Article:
Posted on 27 Sep 2011
According to a major survey by the Kaiser Family Foundation and the Health Research and Educational Trust, health insurance premiums paid by employers rose sharply this year, with the average annual cost of family coverage passing the $15,000 mark for the first time.
The annual poll performed by the groups showed an 9% average increase in family premiums for 2011, and comes despite a continued trend toward more limited use of medical services in the U.S. Last year, family premiums rose just 3%, the survey found.
The average annual family premium for 2011 was $15,073, up from $13,770 last year. For a single worker, the figure was $5,429, up 8% from $5,049 in 2010. The increase in employees' average premium contribution for a family plan in 2011 was far less: $4,129, up 3% from 2010, according to the survey.
Drew Altman, the chief executive of Kaiser Family Foundation, said the cause of the employers' premium jump wasn't clear. Self-insured employers, which bear the risk of their own coverage, and insurers may have pegged expected rates to "higher utilization and a stronger economic recovery than has turned out to be the case," he said.
Insurers "have been conservative in their pricing, so they have overshot to some degree," said Matthew Borsch, an analyst at Goldman Sachs. "You've seen that reflected in strong earnings they've been reporting." Goldman's blended measure of various employer surveys, insurer disclosures and other indicators showed employer premiums up around 7.8% this year, compared with a 7.1% increase in 2010.
Gary Claxton, a Kaiser Family Foundation vice president, noted that surveys don't always capture exact changes but said the difference between the rates of premium increase in 2011 and 2010 was statistically significant. The survey included 3,184 randomly selected companies, polled between January and May 2011.
The Kaiser survey's researchers estimated that only around 1.5 percentage points of the 9% increase was tied to provisions of the federal health care overhaul, which mandated changes to plans, including the addition of children up to the age of 26 to their parents' plans and an end to out-of-pocket costs for certain preventive-care benefits.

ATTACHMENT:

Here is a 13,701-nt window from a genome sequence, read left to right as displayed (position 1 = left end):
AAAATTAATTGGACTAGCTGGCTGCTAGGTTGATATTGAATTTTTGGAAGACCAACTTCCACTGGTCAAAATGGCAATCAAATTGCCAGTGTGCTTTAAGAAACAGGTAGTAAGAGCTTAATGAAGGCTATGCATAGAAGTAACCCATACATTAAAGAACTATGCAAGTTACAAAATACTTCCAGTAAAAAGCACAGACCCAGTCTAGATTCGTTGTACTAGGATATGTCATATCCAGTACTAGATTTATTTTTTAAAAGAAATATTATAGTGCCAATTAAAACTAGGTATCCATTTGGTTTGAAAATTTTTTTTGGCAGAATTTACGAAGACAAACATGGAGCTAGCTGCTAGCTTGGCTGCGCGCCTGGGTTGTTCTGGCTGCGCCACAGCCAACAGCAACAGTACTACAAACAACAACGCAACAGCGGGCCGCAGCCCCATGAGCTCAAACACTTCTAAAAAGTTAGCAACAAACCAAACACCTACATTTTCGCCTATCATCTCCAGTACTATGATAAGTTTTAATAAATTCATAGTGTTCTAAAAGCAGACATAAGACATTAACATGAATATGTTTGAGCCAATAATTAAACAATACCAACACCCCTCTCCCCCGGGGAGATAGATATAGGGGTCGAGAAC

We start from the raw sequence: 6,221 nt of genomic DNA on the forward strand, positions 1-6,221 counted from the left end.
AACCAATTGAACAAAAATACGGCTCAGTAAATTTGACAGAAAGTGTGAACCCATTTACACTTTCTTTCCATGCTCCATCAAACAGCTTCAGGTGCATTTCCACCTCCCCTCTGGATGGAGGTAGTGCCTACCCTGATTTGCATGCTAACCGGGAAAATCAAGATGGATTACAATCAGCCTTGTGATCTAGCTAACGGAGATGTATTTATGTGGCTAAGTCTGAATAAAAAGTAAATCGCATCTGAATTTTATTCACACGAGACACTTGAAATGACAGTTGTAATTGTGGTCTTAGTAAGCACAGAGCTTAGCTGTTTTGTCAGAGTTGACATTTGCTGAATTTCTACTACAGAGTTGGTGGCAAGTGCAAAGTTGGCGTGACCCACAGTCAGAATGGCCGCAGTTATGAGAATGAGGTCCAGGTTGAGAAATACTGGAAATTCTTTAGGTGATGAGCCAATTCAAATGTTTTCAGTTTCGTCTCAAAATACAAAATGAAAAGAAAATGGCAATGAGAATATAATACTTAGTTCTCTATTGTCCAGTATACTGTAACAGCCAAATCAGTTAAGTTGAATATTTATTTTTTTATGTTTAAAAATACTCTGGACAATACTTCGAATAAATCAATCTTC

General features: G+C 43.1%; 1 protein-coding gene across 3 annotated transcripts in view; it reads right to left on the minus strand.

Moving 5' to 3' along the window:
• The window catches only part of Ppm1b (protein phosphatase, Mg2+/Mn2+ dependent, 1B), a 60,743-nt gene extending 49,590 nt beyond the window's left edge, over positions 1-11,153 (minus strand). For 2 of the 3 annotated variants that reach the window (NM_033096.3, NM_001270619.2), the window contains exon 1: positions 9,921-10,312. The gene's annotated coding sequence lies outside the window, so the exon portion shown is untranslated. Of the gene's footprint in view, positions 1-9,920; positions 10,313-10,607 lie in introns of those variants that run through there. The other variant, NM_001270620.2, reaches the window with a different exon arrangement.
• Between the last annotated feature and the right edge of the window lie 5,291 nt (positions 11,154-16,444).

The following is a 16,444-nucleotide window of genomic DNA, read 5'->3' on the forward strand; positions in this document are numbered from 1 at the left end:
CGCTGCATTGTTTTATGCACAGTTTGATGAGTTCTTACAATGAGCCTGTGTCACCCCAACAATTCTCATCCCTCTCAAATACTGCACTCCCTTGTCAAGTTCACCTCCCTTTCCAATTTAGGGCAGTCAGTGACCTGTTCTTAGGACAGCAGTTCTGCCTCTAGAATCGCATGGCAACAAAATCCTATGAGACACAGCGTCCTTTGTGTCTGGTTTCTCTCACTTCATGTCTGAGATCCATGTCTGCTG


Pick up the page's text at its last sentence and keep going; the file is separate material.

One possible reason for the limited impact is that 56% of covered workers were in plans that had been "grandfathered," or kept largely unchanged so that certain provisions of the federal law wouldn't affect them. Only 23% of employees were enrolled in plans in which the cost-sharing for preventive services changed because of the law.
Karen Ignagni, chief executive of America's Health Insurance Plans, a trade group, said the higher premiums were linked to the increasing cost of medical care, despite the damped demand for health services. "It's the price, the cost, that is driving premiums," she said.
Ms. Ignagni pointed to an S&P index reflecting health care costs covered by insurers, which went up 7.73% in July from a year earlier. In addition, expenses might be higher because of a worker population that is getting older on average, she said.
The increase in premiums came despite a continued trend toward high-deductible plans, which generally cost less because workers bear significant out-of-pocket costs. "You would think that would drag it down," said Carl McDonald, an analyst with Citigroup Investment Research.
In 2011, 17% of workers enrolled in employer coverage were in high-deductible plans paired with a tax-preferred savings option, up from 13% in 2010 and 4% five years ago. Moreover, 31% of employees were enrolled in a plan with a general annual deductible of at least $1,000 for a single person.
The overall share of employers offering health coverage was 60%, which was similar to the share in 2009 but lower than the share in 2010. Dr. Altman said the 2010 result, which included an uptick in the percentage of very small firms offering health coverage, was an "aberrant finding."